Do you need to boost your fruit and veg intake?

Seven daily serves of fruit and vegetables may be considered ideal, but new guidelines suggest 10 is actually the magic number.

Australian healthy eating guidelines recommend eating five serves of vegetables and two serves of fruit every day.

But would eating more fruits and veggies give your health an even bigger boost?

Scientists at Imperial College London found we need to eat 800g or more to get the biggest health kick – the equivalent of about 10 serves a day.

Adding up the benefits of eating more fruit and vegetables

Eating 10 serves a day means a 24 per cent reduced risk of heart disease, a 33 per cent reduced risk of stroke, a 28 per cent lower risk of cardiovascular disease, a 13 per cent lower risk of cancer and a 31 per cent reduction in dying prematurely, say researchers.

“Our results suggest that five portions of fruit and vegetables is good – 10 a day is even better,” says Dr Dagfinn Aune, from Imperial College’s School of Public Health.

Dietitians Australia spokesman Joel Feren says fruit and vegetables are the cornerstone of any good diet.

“They’re chock a block with vitamins and minerals that protect our bodies and provide fibre for good bowel health,” says Joel, of The Nutrition Guy.

“But Aussies drop the ball when it comes to meeting our fruit and vegetable targets. Figures from the Australian Bureau of Statistics show only 7.5 per cent of us meet our recommended serves of veggies each day and only half of us meet our recommended serves of fruit.”

How to eat 10 serves of fruit and vegetables a day

A serve might be a small banana, apple, or pear or three heaped tablespoons of cooked vegetables such as spinach, peas, broccoli or cauliflower.

The UK researchers found apples, pears, citrus fruits, salads, spinach, lettuce, broccoli, cabbage, cauliflower, green beans, peppers and carrots were all particularly good for health.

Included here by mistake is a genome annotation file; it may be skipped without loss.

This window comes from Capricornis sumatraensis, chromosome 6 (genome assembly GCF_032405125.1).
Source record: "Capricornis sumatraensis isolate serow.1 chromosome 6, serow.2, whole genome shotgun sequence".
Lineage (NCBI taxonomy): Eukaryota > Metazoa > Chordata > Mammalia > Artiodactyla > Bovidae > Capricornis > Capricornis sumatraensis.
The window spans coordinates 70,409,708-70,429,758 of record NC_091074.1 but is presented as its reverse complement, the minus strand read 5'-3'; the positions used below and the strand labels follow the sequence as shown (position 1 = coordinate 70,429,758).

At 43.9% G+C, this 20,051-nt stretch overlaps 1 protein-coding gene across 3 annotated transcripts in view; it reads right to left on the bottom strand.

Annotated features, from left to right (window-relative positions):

Joel shares some tips on how to eat more fruits and vegetables throughout the day:


  • Top cereal with fresh or frozen berries.
  • Add strawberries to toast with goat’s cheese.
  • Make a smoothie with banana, milk, yoghurt and a drizzle of honey.
  • Match eggs on toast with sauteed mushrooms and oven-roasted tomato.
  • Bake eggs in a tomato base with wilted spinach.
  • Add kale or spinach to smoothies.
  • Toast sweet potato and load it with feta, rocket and cherry tomatoes.


  • Add fruit to a salad – try a strawberry and haloumi salad.
  • Fill a sandwich with colourful veggies.
  • Add roasted vegetables to a hot lunch.
  • Eat last night’s leftovers with a side salad.
  • Add vegetables or beans to your pasta.
  • Munch on some edamame beans with sushi.
  • Include grated veggies in rice paper rolls.


  • Make coleslaw and add some pear.
  • Grill pineapple on the barbecue.
  • Add pomegranate seeds to quinoa salad.
  • Add mango to a curry.
  • Fill half your dinner plate with salad or roasted vegetables.

Snacks and school lunchboxes

  • Make your own trail mix with almonds, cashews, peanuts, sunflower seeds, pumpkin seeds, dried fruit and chopped dark chocolate.
  • Have chopped fruit with yoghurt.
  • Put your favourite fresh fruit on a skewer.
  • Enjoy hummus with carrot sticks.
  • Munch on celery sticks with peanut butter.
  • Make a frittata with zucchini, capsicum or tomato.

Written by Sarah Marinos.